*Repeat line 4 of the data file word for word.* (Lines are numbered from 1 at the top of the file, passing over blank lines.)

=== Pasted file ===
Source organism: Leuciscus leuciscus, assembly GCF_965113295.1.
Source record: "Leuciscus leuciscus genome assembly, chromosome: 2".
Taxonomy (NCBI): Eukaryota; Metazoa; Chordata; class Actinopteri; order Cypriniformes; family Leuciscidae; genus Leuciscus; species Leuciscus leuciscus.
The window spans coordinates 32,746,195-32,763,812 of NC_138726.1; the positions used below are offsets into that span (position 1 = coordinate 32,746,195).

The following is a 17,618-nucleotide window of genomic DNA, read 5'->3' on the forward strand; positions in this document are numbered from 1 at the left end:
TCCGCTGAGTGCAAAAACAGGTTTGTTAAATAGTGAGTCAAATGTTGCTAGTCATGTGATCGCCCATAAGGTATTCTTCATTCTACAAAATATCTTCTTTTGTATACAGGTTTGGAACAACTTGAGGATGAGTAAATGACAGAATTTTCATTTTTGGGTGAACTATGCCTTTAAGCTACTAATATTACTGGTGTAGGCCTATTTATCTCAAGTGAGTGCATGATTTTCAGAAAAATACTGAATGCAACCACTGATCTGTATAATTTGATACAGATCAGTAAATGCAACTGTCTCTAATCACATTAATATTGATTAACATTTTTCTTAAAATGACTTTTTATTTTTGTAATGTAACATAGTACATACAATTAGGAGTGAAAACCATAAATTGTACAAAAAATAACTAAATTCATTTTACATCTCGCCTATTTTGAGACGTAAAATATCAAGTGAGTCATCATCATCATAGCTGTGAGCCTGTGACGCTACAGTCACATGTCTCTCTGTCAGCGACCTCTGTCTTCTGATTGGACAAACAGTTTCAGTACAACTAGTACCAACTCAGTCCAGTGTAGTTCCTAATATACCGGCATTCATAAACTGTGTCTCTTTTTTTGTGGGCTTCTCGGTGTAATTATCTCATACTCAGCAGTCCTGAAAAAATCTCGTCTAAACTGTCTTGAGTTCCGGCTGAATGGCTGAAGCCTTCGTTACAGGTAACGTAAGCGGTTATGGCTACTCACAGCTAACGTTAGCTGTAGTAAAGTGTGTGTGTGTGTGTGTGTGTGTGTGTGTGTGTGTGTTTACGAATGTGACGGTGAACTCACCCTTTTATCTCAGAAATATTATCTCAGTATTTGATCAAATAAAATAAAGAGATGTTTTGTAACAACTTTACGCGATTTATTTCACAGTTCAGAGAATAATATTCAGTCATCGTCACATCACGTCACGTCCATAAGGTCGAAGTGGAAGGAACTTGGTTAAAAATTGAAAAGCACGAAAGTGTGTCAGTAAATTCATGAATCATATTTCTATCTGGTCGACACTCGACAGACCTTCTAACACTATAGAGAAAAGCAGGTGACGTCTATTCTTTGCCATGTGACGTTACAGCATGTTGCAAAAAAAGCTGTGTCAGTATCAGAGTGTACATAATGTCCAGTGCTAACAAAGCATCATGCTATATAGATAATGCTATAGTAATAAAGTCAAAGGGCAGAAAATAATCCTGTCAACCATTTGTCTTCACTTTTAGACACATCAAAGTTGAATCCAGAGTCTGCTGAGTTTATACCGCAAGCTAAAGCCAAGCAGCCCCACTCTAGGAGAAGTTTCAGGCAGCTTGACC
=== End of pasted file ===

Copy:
The window spans coordinates 32,746,195-32,763,812 of NC_138726.1; the positions used below are offsets into that span (position 1 = coordinate 32,746,195).